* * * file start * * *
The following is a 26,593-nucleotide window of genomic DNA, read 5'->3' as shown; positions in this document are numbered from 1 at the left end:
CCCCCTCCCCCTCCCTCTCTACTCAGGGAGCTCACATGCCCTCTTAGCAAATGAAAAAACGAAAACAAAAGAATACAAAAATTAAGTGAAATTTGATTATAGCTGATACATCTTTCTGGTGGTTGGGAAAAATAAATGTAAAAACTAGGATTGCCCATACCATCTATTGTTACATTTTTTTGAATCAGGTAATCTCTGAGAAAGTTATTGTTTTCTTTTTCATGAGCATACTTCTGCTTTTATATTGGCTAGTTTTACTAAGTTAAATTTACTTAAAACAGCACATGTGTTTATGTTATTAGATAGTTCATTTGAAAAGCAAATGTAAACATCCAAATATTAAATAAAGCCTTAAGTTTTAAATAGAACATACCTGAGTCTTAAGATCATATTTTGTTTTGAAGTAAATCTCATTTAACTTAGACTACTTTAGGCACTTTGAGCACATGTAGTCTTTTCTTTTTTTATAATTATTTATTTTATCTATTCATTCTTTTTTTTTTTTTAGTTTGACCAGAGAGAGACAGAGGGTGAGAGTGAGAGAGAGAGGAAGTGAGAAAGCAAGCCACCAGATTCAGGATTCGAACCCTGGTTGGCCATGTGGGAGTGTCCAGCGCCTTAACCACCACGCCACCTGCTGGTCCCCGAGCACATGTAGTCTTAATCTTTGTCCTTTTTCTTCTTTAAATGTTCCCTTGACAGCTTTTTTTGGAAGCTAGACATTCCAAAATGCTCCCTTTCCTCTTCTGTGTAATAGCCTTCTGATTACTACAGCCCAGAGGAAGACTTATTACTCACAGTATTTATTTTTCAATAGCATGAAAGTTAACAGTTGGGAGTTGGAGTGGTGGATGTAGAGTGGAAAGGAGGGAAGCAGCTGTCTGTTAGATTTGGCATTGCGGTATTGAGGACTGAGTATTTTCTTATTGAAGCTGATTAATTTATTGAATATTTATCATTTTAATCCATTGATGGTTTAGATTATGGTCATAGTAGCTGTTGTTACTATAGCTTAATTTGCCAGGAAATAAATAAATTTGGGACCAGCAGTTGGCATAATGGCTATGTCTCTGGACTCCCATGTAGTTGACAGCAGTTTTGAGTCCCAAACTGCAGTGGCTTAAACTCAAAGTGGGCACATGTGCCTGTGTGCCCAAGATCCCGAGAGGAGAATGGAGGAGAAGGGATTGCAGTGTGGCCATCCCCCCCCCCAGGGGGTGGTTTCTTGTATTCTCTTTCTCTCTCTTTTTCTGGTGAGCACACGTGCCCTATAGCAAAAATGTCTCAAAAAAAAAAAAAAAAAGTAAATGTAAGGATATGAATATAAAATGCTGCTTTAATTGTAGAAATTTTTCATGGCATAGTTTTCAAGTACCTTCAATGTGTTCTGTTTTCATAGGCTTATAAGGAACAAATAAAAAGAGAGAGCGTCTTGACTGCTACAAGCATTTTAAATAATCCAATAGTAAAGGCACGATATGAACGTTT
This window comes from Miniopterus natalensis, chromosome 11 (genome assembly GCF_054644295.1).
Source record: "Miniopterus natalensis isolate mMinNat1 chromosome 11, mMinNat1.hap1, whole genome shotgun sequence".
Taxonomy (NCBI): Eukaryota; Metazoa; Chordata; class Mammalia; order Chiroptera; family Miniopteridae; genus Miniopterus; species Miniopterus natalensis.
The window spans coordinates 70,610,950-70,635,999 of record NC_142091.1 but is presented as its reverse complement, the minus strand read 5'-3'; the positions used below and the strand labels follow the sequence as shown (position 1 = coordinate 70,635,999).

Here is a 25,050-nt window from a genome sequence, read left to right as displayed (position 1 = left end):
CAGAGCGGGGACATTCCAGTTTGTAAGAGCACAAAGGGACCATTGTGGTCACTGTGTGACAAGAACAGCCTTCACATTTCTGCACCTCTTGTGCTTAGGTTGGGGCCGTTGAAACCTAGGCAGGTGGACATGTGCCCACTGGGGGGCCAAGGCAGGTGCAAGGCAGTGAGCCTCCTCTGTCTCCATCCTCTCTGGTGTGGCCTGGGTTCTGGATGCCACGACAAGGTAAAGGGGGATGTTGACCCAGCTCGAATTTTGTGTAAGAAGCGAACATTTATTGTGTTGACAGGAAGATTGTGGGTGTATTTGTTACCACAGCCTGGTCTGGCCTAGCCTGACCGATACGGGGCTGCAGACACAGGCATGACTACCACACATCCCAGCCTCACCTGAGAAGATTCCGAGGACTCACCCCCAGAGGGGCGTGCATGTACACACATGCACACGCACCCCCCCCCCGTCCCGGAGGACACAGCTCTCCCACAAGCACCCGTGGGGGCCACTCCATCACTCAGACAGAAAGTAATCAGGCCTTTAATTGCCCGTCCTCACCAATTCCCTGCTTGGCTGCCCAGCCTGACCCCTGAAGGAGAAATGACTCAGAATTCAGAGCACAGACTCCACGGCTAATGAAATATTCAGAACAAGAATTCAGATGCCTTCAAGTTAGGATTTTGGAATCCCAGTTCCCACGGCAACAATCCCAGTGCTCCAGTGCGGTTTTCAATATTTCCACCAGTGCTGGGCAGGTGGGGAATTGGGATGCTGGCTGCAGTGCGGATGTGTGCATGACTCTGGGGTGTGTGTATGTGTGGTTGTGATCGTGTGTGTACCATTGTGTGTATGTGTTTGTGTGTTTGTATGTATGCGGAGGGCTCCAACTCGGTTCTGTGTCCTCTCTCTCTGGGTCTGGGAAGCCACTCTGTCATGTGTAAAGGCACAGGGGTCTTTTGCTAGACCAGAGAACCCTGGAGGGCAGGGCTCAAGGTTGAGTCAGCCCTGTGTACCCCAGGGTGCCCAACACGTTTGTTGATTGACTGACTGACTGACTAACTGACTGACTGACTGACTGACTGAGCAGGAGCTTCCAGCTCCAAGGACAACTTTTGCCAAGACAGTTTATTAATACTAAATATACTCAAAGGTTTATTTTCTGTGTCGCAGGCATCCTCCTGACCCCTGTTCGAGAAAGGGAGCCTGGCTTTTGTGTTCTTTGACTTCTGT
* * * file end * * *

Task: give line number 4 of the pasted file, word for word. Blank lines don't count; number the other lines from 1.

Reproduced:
Source record: "Miniopterus natalensis isolate mMinNat1 chromosome 11, mMinNat1.hap1, whole genome shotgun sequence".